A new era began Wednesday at Toronto's City Hall as Rob Ford officially became the city's 64th mayor at midnight.

Ford's first order of business this morning was a meeting with TTC chief general manager Gary Webster, where he confirmed his plans to kill the city's provincially-funded light-rail plan, Transit City.

"Transit City is over," Ford says during a press conference Wednesday afternoon.

Ford says his meeting with Webster, the transit commission's highest unelected official, was "fantastic."

Ford says he plans to build subways instead of streetcars, starting almost immediately, but has not explained where he will obtain the additional money for the project.

The city will also be on the hook for costs associated with breaking existing contracts, provincial transportation minister Kathleen Wynne told the Globe and Mail.

Ontario had planned to spend $8.15 billion over 10 years for the new light-rail lines. The province has already signed about $1.3 billion in contracts and spent about $130 million.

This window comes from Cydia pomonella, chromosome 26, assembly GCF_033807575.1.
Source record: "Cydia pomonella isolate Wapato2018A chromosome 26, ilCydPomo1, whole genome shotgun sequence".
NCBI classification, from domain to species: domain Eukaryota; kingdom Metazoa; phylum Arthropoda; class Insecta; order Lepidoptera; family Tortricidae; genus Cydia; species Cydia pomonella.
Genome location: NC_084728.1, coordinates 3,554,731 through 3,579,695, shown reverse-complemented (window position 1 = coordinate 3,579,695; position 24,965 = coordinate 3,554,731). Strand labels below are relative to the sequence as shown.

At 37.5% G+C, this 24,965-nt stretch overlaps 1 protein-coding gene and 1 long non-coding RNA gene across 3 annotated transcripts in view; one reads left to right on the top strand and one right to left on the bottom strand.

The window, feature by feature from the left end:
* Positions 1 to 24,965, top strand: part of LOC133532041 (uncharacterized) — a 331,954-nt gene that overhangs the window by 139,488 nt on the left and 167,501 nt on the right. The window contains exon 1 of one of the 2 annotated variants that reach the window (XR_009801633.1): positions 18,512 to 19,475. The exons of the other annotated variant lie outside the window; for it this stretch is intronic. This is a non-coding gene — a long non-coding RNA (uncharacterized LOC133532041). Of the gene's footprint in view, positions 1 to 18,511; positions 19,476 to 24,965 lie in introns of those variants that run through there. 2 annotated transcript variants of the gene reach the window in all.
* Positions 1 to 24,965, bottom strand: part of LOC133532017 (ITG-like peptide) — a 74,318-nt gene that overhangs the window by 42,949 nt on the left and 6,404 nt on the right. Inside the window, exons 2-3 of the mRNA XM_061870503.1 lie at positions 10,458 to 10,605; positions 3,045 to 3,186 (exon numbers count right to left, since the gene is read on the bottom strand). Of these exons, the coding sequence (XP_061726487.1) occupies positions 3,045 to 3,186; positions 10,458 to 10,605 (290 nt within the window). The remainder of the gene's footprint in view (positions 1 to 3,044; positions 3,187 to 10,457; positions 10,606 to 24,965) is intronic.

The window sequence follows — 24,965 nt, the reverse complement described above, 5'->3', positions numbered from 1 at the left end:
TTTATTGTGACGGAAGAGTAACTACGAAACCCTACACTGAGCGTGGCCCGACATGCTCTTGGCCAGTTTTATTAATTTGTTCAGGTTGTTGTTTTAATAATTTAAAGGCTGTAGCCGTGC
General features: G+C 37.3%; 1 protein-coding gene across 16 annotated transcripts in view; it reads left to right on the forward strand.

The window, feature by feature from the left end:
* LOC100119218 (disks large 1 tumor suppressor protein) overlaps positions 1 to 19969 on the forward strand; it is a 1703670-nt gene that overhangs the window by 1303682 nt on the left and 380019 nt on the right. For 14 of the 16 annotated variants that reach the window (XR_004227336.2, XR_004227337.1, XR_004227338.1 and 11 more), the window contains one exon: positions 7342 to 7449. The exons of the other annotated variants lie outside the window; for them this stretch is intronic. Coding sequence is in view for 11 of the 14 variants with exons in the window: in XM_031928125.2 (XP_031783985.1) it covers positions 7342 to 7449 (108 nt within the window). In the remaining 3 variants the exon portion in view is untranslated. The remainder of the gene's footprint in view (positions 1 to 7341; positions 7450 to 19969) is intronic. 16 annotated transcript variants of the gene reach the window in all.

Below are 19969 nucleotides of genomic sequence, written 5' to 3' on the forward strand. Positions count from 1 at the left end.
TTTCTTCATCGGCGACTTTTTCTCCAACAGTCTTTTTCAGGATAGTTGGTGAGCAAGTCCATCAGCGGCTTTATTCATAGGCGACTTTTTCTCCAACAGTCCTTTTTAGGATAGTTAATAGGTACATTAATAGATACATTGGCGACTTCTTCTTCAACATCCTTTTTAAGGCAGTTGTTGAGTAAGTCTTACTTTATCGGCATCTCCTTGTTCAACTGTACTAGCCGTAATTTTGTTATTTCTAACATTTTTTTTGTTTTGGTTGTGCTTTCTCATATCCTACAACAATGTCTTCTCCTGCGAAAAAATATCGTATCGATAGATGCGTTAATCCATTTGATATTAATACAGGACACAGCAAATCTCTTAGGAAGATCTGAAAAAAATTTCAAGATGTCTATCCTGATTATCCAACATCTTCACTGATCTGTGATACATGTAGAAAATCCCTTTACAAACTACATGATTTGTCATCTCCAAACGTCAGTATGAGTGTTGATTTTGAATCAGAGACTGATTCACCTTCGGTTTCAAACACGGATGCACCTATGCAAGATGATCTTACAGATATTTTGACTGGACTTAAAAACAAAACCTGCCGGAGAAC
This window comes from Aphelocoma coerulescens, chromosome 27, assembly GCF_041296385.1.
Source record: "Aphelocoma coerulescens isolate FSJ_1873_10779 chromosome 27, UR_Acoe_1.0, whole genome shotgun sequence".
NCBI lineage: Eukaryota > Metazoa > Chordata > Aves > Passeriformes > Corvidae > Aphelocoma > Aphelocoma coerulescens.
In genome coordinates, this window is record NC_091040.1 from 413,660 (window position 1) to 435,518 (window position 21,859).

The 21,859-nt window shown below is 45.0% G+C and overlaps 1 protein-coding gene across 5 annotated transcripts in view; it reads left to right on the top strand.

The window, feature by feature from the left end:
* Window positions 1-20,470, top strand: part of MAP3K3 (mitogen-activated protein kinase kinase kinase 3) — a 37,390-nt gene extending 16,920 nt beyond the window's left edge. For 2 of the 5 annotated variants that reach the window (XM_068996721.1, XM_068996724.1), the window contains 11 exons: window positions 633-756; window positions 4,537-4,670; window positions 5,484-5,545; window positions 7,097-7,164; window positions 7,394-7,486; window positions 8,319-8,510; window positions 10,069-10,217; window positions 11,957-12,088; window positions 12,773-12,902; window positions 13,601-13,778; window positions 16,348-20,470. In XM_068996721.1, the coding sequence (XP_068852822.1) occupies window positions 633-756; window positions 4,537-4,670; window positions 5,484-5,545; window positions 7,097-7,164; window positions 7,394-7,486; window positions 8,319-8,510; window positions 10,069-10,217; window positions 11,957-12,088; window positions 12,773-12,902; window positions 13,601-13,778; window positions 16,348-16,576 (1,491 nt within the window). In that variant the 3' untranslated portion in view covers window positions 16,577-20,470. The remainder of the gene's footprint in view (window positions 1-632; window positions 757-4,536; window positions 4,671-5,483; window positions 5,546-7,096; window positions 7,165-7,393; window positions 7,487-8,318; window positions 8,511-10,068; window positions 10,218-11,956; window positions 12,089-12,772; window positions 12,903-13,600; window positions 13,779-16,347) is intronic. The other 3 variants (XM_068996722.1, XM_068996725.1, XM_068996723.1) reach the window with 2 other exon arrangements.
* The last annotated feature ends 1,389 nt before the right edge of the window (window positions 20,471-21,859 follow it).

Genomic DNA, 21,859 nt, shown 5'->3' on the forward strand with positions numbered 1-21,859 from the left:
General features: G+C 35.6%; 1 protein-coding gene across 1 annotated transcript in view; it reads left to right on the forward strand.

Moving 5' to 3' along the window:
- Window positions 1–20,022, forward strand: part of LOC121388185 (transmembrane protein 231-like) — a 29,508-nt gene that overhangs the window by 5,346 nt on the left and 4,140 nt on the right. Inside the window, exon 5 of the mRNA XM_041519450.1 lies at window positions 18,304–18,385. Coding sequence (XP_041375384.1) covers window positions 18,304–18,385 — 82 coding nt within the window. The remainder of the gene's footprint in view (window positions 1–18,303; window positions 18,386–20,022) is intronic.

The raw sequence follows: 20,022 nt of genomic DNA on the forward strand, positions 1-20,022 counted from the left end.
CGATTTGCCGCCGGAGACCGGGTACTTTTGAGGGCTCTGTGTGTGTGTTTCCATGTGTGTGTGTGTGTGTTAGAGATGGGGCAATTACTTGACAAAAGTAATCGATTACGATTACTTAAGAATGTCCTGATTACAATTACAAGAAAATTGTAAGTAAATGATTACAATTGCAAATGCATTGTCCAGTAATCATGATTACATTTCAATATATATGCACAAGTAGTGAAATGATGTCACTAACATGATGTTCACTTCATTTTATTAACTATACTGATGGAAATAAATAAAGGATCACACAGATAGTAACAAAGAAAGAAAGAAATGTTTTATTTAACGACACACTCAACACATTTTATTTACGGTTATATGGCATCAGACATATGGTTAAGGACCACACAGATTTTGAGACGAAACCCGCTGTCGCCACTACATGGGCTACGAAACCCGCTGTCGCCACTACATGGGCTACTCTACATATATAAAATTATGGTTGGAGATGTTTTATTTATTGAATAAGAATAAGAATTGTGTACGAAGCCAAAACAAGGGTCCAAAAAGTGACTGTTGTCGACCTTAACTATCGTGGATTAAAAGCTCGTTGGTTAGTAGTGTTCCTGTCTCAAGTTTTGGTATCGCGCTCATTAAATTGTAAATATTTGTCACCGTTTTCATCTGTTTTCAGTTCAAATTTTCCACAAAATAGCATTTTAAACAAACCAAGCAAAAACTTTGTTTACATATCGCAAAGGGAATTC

Work has already begun on the Sheppard East LRT line. Other lines were to be built on Finch Avenue West, across the city along Eglinton Avenue and along the path of the Scarborough RT -- modernizing that route.

Ford said during his election campaign that he wanted to eliminate streetcars in the city, but after his election backed down on the claim, saying he would like to keep some lines running.

In addition to transportation, the new mayor also outlined three other priorities. One is to provide excellent customer service, the second is to make government transparent and accountable. Lastly, Ford says he wants to reduce the size and cost of government.

Some opponents of Ford's mayoralty say they will gather at Nathan Phillips Square today to protest his policies. The group -- which includes activists from poverty, immigrant rights and accessibility organizations -- says it plans to assemble at noon.